The newspaper Trouw deemed the concert a success, however: ‘It was a delightful parody on the musical experiment that so many young composers are pursuing with deadly seriousness. In 2003, the piece was performed in NTRZaterdagMatinee and in 2020, the filmed recording was recovered and shown at the Gaudeamus Festival.
LE GRAND MACABRE
Time and again, Ligeti chose new paths and continued to surprise his audience. In 1966, for instance, he created harmonic anchor points in his choral work Lux Aeterna. From 1974-77, he worked on what would become his magnum opus, the opera Le Grand Macabre. It is based on the absurdist play Ballade du Grand Macabre by the Belgian author Michel de Ghelderode and is set in Breugel’s time. The hero Nekrotzar – the ‘Grand Macabre’ of the title – announces the end of time, which will take place at midnight. The fear of death constantly haunts the play, but when twelve o’clock finally strikes, Nekrotzar is the only one to die.
In Le Grand Macabre, Ligeti brought together everything he had achieved so far; the music is often downright hilarious. The opera opens with an overture of car horns and juxtaposes Rossini-like arias with alienating recitatives and abyssal screams. The singers burp and we are treated to the sound of whips and other ‘unmusical’ objects. This gives the musical references to predecessors such as Rossini and Monteverdi an ironic charge.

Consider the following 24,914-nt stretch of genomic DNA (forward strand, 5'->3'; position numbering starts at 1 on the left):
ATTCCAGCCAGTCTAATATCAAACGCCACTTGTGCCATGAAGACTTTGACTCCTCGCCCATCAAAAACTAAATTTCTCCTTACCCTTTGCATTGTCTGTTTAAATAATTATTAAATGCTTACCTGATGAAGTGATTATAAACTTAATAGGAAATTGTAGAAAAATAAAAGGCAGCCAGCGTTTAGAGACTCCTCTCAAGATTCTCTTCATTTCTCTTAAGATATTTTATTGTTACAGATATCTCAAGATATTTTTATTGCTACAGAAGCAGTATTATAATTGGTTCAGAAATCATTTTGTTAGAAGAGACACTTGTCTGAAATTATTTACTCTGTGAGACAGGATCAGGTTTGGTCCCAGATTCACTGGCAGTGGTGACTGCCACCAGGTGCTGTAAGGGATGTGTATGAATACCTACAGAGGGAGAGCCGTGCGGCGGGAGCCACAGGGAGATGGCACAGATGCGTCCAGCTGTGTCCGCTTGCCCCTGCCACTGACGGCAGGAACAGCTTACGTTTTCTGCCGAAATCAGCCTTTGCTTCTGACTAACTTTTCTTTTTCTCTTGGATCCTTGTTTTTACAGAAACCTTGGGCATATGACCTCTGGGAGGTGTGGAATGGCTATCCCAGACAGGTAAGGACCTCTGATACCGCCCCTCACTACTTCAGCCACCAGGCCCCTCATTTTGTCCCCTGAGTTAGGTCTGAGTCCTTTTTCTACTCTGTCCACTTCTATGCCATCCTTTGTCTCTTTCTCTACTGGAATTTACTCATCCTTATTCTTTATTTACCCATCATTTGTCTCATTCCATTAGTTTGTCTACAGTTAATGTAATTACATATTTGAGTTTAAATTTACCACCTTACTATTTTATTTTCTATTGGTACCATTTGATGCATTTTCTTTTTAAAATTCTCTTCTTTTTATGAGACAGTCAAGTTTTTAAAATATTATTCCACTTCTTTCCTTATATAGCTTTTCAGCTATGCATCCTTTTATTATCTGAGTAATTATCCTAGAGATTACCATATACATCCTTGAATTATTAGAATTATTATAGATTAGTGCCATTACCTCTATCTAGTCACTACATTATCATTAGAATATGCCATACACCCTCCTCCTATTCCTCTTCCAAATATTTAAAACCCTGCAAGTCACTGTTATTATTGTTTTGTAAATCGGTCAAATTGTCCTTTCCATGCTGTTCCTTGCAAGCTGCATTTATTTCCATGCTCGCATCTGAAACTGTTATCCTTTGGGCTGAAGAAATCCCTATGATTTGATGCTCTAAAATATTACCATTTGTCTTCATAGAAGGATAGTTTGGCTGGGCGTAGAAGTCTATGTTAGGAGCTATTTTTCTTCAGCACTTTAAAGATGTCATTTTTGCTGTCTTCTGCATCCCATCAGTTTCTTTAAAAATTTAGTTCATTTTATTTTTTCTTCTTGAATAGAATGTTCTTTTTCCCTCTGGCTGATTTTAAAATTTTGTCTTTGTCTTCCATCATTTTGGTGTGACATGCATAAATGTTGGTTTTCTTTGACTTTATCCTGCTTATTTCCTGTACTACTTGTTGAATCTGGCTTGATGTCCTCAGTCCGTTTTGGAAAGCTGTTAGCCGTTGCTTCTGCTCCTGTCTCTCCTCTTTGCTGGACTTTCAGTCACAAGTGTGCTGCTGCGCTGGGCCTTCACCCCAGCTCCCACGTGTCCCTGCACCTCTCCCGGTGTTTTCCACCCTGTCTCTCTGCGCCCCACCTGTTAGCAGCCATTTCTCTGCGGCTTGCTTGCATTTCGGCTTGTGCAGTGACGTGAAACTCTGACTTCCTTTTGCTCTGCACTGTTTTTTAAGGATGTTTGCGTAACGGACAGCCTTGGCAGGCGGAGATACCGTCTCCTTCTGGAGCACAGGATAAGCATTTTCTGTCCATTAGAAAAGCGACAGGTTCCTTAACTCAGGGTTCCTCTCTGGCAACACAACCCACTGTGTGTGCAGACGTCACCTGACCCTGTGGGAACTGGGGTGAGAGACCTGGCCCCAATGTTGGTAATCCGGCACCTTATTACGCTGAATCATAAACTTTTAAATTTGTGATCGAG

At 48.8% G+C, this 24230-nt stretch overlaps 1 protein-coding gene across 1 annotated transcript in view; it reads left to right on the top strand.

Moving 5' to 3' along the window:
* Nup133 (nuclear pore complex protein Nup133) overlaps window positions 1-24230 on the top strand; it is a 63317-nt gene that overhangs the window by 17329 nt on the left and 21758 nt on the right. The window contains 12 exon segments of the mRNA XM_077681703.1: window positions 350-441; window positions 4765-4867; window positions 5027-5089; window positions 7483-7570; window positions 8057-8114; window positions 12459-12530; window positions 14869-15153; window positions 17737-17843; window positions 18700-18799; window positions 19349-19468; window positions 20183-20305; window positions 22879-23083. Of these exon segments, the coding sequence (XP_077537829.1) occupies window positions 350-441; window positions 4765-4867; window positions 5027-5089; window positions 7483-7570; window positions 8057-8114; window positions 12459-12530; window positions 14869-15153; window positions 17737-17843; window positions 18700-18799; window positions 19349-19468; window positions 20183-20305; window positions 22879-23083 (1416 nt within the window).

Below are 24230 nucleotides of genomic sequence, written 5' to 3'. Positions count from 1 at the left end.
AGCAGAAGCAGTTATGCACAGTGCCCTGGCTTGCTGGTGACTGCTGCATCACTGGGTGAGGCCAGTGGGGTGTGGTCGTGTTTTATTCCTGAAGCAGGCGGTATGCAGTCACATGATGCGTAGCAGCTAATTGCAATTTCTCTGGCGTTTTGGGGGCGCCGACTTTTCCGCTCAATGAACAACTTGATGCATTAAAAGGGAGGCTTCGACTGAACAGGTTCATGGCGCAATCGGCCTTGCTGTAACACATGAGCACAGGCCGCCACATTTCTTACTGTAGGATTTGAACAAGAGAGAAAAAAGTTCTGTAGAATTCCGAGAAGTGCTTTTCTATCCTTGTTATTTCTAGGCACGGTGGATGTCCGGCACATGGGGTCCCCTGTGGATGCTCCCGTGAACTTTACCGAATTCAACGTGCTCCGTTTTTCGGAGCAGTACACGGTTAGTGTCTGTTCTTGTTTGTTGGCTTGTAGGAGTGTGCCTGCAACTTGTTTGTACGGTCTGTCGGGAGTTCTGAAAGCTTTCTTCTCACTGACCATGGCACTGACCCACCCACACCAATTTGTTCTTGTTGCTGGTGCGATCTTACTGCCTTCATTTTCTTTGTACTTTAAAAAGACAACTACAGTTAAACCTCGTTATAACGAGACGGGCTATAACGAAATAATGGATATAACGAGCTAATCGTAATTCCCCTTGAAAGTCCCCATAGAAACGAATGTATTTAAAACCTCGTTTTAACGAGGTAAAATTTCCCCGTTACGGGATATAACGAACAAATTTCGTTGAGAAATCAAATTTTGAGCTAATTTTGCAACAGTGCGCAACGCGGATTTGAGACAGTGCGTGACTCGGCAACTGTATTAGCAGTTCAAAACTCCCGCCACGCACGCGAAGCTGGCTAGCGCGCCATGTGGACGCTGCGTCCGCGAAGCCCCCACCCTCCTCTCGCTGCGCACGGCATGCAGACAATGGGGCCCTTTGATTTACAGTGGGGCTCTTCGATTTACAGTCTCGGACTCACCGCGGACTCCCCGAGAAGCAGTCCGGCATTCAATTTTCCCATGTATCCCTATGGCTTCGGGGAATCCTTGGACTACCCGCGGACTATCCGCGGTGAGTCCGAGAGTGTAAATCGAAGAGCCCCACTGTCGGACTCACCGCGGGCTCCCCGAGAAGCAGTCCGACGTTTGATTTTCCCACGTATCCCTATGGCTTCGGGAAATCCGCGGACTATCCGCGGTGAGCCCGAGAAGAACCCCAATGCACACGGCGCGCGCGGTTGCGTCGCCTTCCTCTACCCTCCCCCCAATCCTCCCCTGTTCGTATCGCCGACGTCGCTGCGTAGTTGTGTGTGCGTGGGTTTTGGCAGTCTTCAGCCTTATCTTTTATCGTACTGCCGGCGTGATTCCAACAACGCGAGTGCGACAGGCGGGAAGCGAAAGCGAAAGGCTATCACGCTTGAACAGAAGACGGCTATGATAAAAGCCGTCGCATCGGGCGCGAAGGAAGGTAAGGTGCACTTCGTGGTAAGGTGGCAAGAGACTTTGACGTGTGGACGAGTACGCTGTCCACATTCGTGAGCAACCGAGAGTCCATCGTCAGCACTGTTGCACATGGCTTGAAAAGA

The opera premiered in Stockholm in 1978, but Ligeti radically revised the score in 1996. He made several cuts and set spoken passages to music after all. This revised version was premiered at the Salzburg Festival in 1997, directed by Peter Sellars. His staging greatly displeased Ligeti. Instead of the intended ambiguity the American director had made the approaching Apocalypse explicit with references to the Chernobyl nuclear disaster. By turning it into a ‘pamphlet against nuclear energy’, Sellars had robbed him of his opera, Ligeti felt.
EXTREMES AND BLACK HUMOUR